The War for Kindness

The War for Kindness is the title of a new book by Jamil Zaki. The subtitle is Building Empathy in a Fractured World. Saki is a professor of psychology at Stanford University and the director of the Stanford Social Neurosciences Lab. Using tools from psychology and neuroscience, he and his colleagues examine how empathy works and how people can learn to empathize more effectively.

Zaki writes, “Most people understand empathy as more or less a feeling in itself—I feel your pain—but it’s more complicated than that. “Empathy” actually refers to several different ways we respond to each other. These include identifying what others feel (cognitive empathy), sharing their experiences (emotionally empathy), and wishing to improve their experiences (empathic concern).

Empathy’s most important role is to inspire kindness, which is our tendency to help each other, even at a cost to ourselves. Actually, kindness is one of the animal kingdom’s most vital survival skills. Newborns are little bundles of need, and remain mostly helpless for days (geese), months (kangaroos), or decades (us). If parents do not sacrifice to help them survive, they risk leaving no offspring to inherit their selfish nature.
When one creature shares another’s emotions, seeing pain feels like being in pain, and helping feels like being helped.

Zaki writes, “Empathic experience undergirds kind action; it’s a relationship far older than our species. A rat will freeze—a sign of anxiety—when its cage-mate is zapped with electric shocks. Thanks to that response, they also help each other, even giving up bits of chocolate to relieve the casemate’s distress. Mice, elephants, monkeys, and ravens all exhibit both empathy and kind behavior.”

Empathy took an evolutionary quantum leap in humans. Saki notes, “That’s a good thing for us, because physically we’re unremarkable. At the dawn of our species, we huddled together in groups of a few families. We had neither sharp teeth, nor wings, nor the strength of our ape cousins. Moreover, thirty thousand years ago, at least five other large-brained species shared the planet with us. But over millennia, we sapiens changed to make connecting easier. Our testerone levels dropped, our faces softened, and we became less aggressive. We developed larger eye whites than other primates, so we could easily better express emotion. Our brains developed to give us a more precise understanding of each other’s thoughts and feelings.”

We developed vast empathetic abilities as a result of this. We travel into the minds of not just friends and neighbors, but also enemies, strangers, and even imaginary people in films or novels. This helped us become the kindest species on Earth. Humans are world class collaborators helping each other far more than any other species. This has been, and still is, our secret weapon. We are not much to behold as individuals, but together we’re magnificent—the unbeatable super organisms who hunted wooly mammoths, built suspension bridges and took over the planet.

Peter Singer writes in his book The Expanding Circle that though we once cared for a narrow group of people—our kin, perhaps a few friends—over time, the diameter of our concern has expanded beyond tribe, town, and even nation. Singer continues, “The food we eat, the medicine we take, and the technology we use are sourced globally; our survival depends on countless people we will never meet. And we help people we will never know—through donations, votes, and the culture we create. We can learn intimate details about the lives of people half a world away and respond with compassion.”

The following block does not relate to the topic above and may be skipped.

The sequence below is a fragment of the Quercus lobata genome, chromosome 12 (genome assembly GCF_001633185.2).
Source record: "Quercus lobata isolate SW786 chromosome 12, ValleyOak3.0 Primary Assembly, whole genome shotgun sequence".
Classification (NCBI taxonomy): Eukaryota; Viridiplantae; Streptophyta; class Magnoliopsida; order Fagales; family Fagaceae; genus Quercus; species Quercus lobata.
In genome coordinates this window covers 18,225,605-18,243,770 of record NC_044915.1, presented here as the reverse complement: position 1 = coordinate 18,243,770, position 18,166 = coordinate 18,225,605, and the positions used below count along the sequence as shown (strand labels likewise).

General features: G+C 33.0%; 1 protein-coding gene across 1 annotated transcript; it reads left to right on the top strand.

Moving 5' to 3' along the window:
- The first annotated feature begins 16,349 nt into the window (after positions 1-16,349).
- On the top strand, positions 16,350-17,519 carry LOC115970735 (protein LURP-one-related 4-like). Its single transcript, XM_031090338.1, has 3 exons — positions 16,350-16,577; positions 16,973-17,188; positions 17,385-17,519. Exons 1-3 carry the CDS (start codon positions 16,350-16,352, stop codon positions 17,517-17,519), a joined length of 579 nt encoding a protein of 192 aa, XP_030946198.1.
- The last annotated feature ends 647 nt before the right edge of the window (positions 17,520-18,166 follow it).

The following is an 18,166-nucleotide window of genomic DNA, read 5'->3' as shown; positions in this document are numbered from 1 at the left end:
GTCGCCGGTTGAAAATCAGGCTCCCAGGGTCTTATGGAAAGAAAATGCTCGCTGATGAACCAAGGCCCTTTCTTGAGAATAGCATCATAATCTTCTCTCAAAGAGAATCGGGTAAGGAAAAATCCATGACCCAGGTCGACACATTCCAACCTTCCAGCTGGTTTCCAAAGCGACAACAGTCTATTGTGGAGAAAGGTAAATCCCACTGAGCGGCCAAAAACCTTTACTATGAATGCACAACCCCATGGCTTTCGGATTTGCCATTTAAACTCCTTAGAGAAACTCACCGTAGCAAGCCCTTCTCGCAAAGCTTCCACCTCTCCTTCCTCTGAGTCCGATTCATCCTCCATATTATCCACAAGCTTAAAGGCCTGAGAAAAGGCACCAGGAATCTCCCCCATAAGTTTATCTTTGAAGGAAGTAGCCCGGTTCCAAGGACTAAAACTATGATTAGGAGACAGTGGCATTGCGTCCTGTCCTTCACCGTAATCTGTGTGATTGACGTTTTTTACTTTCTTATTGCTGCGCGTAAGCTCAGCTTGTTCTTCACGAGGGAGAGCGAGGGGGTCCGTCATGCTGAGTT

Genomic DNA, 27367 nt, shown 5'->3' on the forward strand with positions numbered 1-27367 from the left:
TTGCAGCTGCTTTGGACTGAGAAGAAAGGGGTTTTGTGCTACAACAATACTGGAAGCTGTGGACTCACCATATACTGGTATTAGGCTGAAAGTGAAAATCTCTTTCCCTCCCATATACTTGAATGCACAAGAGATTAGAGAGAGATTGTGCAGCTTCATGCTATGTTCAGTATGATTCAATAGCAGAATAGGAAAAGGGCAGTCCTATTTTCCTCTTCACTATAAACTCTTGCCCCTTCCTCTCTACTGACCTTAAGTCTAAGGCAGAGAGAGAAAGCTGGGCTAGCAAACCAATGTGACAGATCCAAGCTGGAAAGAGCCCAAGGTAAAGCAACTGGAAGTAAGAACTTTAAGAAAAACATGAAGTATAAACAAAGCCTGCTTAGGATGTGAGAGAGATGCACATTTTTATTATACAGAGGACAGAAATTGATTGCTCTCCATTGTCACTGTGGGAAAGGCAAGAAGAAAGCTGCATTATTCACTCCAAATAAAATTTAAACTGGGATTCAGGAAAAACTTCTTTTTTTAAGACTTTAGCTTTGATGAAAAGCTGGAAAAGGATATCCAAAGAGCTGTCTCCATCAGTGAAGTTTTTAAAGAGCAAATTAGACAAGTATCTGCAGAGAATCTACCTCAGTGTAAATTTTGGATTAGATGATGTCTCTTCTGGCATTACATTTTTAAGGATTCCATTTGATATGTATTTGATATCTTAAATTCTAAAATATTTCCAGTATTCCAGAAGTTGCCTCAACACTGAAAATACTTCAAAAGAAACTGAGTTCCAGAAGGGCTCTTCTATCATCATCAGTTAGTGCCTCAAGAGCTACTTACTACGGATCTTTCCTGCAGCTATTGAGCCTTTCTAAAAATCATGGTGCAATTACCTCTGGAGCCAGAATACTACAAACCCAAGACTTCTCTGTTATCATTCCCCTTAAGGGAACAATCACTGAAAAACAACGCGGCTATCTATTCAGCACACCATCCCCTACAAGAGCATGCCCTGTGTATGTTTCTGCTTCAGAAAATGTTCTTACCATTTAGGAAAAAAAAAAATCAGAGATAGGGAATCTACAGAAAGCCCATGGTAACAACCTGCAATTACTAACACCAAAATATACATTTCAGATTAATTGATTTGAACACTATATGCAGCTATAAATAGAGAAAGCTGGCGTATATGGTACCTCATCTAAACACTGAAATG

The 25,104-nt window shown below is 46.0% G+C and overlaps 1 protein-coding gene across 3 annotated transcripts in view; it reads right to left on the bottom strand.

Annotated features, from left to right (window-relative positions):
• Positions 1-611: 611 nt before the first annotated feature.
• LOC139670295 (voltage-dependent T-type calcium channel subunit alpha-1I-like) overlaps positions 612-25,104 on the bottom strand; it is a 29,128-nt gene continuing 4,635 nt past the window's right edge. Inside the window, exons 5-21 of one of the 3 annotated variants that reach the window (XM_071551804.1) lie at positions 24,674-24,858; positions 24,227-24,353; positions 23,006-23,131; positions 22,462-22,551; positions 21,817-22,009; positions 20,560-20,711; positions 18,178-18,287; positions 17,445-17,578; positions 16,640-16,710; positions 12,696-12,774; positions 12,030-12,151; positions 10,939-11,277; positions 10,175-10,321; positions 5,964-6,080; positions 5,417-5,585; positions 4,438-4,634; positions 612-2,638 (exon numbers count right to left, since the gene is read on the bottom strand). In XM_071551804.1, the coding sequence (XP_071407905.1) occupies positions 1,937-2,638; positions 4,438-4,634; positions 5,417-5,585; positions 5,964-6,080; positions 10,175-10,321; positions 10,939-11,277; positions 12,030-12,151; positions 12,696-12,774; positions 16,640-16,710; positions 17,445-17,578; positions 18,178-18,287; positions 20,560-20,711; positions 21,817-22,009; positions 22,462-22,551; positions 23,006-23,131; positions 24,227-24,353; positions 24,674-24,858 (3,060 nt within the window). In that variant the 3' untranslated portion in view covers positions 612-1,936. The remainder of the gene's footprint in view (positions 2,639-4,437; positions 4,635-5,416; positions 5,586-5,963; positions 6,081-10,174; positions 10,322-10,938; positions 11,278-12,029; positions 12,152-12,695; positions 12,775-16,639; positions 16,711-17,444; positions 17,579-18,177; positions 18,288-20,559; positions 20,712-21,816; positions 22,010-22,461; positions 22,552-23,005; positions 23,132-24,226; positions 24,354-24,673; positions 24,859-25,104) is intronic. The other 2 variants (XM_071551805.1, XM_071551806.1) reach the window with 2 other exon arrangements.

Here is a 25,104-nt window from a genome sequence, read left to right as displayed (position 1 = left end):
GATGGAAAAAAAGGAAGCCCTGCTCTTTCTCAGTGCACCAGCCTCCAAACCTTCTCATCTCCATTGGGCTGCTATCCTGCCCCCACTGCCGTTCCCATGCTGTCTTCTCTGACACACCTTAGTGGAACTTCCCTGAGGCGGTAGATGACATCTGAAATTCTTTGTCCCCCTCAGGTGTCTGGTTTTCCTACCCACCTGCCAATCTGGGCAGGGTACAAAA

Singer writes, “WE CAN, but we often don’t, and this raises an important truth about empathy. Our instincts evolved in a world where most of out encounters were, in every sense familiar. Small, tightly knit communities were empathy’s primordial soup, packed with ingredients that made caring easy.”

The modern world has made kindness harder. For the first time in 2007 more people lived in cities than outside of them. By 2050, two-thirds of our species will be urban, but we are increasingly isolated. In 1911, about 5% of British citizens lived alone; a century later that number was 31%. In the United States, ten times as many eighteen-to-thirty-four-year olds live alone now than in 1950—and in urban centers. In parts of Manhattan and Los Angeles, more than 90% live alone.

For the past four decades, psychologists have measured empathy using questionnaires. Empathy has dwindled steadily. The average person in 2009 was less empathic than 75% of people in 1979.

Decreases in empathy foster tribalism and tribalism creates still deeper problems. Look at the political wreckage that has occurred in America. Fifty years ago, Republicans and Democrats disagreed on policy over dinner, but still ate together. Now each side sees the other as stupid, evil, and dangerous. Trolls work tirelessly to provoke as much suffering on the other side as they can. Zaki concludes, “In this bizarre ecosystem, care doesn’t merely evaporate; it reverses.

The philosopher Jeremy Rifkin writes, “The most important question facing humanity is this: Can we reach global empathy in time to avoid the collapse of civilization and save the Earth?”

Whether this has to be is the question Zaki explores in this book.

Zaki believes that we can grow our empathy and become kinder as a result. He notes that there are decades of research suggesting that empathy is less like a fixed trait and more like a skill—something we can sharpen over time and adapt to the modern world. Saki explores this research in his book.

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